Shortly after Facebook nuked news from its platform in Australia, I spent an hour on the phone with Kevin Chan, head of public policy for Facebook, Inc., in Canada.
He told me he’s “working really hard to prevent that outcome in Canada.” In other words, if Ottawa follows Australia and tables a bill forcing tech giants to share revenue with the news business, Facebook would drop the A-bomb on Canadian journalism as well.
Chan would prefer to work out partnerships with Canadian journalism. He said Facebook gave $10 million to various news projects in the past four years. He pledged “in 2021, we’ll do quite a bit more.” But don’t put a gun to our head, he basically said, or we’ll fight back.
Render unto Caesar
I actually share many of Chan’s views. Here’s one. Last fall, the lobby group representing the news industry in Canada published a report Levelling the Digital Playing Field that contends a law similar to Australia’s would garner $620 million per year in Canada. It also says “such a pathway would make up for much of [our] revenue decrease,” implying that the web giants somehow divert advertising dollars from the news business.
This premise is false. What actually happened is that Google and Facebook have much better adapted to the digital era the business model that helped legacy media thrive in the analogue era, when print and the airwaves ruled the world.
A quote from The Washington Post Company’s 1972 annual report sums it well: “… a quality product to our audience and a quality audience to our advertisers …” Newspapers and broadcasters were attention merchants. They’ve been spectacularly upstaged by the web behemoths.
While I applaud their success, Google and more critically Facebook must in turn acknowledge some of that success rests on the shoulders of others. The attention they sell ads with is generated, in part, by news content. I asked Chan, how much. “Zero,” he answered. The value, to Facebook, is in the social link. “It is not true that news has value for Facebook.”
And this is where we diverge. In the scholarly journal About Journalism, Tristan Mattelard documented, play by play, how Facebook courted news organizations in order to attract quality content on its burgeoning platform.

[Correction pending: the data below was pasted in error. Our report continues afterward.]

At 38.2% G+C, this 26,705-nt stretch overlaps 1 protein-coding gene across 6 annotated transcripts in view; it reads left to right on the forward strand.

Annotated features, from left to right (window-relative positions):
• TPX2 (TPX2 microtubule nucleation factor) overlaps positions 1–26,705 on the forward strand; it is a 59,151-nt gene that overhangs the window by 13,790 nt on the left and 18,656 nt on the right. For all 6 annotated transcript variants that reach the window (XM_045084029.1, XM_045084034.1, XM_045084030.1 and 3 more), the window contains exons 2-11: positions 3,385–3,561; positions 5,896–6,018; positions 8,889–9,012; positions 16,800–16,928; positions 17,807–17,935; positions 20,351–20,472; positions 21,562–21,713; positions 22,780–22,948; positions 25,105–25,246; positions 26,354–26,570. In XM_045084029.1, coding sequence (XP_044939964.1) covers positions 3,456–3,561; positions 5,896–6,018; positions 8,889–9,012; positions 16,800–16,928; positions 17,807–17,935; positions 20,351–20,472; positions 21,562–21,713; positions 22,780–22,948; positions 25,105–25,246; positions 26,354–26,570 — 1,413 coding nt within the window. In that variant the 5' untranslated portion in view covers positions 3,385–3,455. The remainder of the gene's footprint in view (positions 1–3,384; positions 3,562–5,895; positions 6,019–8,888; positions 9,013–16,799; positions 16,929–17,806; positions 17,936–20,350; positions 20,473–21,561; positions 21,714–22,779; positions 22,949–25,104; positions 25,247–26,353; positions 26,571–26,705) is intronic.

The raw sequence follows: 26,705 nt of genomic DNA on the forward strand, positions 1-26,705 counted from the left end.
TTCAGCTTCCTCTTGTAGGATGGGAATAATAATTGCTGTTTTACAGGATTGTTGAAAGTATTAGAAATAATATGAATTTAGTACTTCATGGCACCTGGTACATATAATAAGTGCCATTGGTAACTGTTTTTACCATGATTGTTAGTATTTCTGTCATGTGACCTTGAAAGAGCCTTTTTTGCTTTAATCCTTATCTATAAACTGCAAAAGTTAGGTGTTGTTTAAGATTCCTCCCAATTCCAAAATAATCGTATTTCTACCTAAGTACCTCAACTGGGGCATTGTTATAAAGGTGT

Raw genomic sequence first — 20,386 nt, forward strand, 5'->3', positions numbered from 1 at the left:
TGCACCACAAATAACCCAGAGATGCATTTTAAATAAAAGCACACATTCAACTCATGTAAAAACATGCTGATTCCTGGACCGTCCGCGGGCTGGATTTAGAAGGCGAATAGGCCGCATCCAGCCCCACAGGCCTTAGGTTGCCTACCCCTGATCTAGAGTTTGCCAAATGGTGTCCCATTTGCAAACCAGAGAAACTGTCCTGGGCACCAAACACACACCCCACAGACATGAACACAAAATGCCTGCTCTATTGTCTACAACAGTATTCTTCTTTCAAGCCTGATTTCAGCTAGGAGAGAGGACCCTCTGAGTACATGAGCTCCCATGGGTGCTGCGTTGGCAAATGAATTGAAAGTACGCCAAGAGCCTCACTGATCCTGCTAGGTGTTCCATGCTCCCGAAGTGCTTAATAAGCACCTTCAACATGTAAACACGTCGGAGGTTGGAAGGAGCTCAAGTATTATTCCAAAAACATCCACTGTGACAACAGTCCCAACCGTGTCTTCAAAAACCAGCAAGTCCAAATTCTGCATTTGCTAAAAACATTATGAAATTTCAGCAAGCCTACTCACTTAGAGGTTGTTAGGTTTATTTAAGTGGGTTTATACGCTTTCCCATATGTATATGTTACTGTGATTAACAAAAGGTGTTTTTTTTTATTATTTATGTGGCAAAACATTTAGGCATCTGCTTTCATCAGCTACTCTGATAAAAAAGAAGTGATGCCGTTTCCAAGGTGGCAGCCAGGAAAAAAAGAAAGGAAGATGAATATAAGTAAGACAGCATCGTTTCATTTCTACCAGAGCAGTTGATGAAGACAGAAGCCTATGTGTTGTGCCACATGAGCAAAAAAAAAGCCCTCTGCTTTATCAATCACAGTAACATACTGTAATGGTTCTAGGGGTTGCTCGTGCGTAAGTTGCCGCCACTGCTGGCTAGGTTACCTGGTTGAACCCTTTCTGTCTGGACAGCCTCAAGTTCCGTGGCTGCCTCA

Last fall, I estimated 5.3 per cent of Facebook ad revenues between Jan. 1, 2018, and June 30, 2020, had been generated thanks to news content. I’ve repeated the exercise during the past weeks, but with a larger sample of 1.9 million posts published in 2020 on Facebook pages administered in Canada.
There’s a lot of news on Facebook. Just short of 20 per cent of all posts in my sample were from media pages, from CTV News to the Lake Cowichan Gazette. But news is Facebook’s broccoli. It drives far less interactions than the viral content usually found on the platform.
Only 7.3 per cent of the total interactions in my sample was from media pages. I apply this more reasonable proportion to Facebook’s advertising revenue in order to estimate that Mark Zuckerberg’s company made $210 million thanks to Canadian journalism in 2020.
I acknowledge this figure is an imperfect estimate. It is based on the few data Facebook allows researchers to access. But it is the least imperfect one. When asked by a La Presse journalist about it, Chan said my methodology was based on “incorrect hypotheses,” making my “conclusions erroneous.”
Chan told me Facebook doesn’t sell ads with content. More interactions don’t translate to more dollars. I understand that: if I read a Le Devoir article three times, it doesn’t bring in more advertising dollars. Facebook sells eyeballs.
Yet, those eyeballs turn to Facebook, in part, to know what goes on in their community, their province, their country. It’s in that sense that I don’t believe news has zero value to Facebook. Justin Osofsky, Facebook’s vice-president of global operations, wrote in 2013 that, “People come to Facebook to not only see and talk about what’s happening with their friends but also read news and discover what is going on in the world around them” (my emphasis).